This problem was most mysterious. The lateral motor is basically doing nothing in these tests, the overall torque applied is maybe 1/50th of that which the upper and lower leg motors are generating. My first thought was that perhaps the magnet which was attached to the shaft was faulty or had become demagnetized. So I swapped it out, and while I was at it, added a spacer so that the magnet was closer to the magnetic encoder.
No dice. Same failure, although this time I got 15 minutes of jumping in before it failed.
Another thought was that the rotor was somehow slipping on the axle. However, the set screw was definitely still firmly in place, and this seemed pretty unlikely anyhow, since there was almost no torque on it. The upper and lower leg motor with 100x the torque were not slipping.
Finally, I concluded that the bracket itself was deforming, resulting in the magnet changing alignment with the magnetic sensor. In this configuration, the entire leg is cantilevered out. Additionally, the linear rail fixture results in a large amount of torque being applied to the yaw bracket.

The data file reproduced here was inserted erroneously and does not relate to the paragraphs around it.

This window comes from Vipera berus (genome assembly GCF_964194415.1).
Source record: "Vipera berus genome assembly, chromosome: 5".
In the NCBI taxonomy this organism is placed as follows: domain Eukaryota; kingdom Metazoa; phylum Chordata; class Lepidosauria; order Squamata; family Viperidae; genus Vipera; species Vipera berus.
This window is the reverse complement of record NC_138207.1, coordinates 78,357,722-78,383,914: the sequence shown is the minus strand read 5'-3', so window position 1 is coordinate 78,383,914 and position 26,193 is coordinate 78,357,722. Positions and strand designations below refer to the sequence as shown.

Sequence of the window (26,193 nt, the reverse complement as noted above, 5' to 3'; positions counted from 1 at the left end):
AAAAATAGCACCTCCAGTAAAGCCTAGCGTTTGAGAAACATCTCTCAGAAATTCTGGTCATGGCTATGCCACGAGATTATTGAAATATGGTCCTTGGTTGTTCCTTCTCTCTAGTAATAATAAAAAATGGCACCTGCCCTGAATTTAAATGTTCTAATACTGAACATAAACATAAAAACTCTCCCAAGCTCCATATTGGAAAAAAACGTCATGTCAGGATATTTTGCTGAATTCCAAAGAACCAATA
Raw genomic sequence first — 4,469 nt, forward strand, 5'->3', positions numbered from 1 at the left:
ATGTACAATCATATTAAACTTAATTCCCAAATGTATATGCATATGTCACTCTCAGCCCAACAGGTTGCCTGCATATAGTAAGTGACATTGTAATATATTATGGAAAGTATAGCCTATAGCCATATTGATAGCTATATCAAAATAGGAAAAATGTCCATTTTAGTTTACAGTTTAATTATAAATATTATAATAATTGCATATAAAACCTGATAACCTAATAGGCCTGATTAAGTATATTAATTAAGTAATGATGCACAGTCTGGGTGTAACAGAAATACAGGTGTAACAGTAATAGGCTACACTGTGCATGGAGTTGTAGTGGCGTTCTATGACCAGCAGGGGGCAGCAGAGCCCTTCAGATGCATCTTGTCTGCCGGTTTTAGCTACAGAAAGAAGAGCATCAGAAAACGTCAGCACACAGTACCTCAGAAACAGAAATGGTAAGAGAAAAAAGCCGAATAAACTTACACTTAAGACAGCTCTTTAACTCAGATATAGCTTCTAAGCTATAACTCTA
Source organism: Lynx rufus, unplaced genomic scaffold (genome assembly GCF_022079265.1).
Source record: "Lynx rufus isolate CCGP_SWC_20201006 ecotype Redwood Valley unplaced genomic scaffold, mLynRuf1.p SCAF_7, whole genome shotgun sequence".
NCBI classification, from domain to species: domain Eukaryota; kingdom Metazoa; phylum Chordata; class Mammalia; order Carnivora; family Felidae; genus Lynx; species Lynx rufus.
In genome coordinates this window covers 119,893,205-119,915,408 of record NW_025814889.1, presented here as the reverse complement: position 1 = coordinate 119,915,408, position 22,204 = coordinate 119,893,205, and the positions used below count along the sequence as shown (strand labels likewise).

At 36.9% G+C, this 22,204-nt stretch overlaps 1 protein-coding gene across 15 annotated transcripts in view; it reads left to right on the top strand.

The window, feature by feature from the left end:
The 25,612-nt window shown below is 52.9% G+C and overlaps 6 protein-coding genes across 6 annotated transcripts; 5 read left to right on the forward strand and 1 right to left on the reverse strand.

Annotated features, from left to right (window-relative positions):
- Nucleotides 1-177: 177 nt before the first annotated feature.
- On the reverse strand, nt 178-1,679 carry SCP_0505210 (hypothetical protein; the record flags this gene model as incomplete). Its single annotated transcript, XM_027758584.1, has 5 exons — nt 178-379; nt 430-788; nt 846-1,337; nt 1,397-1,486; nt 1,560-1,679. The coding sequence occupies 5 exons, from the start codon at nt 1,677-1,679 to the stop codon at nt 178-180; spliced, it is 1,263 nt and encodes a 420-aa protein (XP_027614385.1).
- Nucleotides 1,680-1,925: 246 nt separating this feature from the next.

I already had beefier brackets coming in for other reasons. I swapped them in, along with some new leg hardware to be described later. Now with some forced air cooling I was able to even jump a reasonable height without stopping. Here’s an endurance run showing the most aggressive jumping it could do indefinitely.
And here’s another video showing the max height I could get on this jumping fixture, which it could do for about 2 minutes before exceeding my safe temperature limit.
And for fun, a snapshot of my desk while recording one of the endurance videos. It is quite tedious to let the leg jump for hours at a time while hoping nothing goes wrong!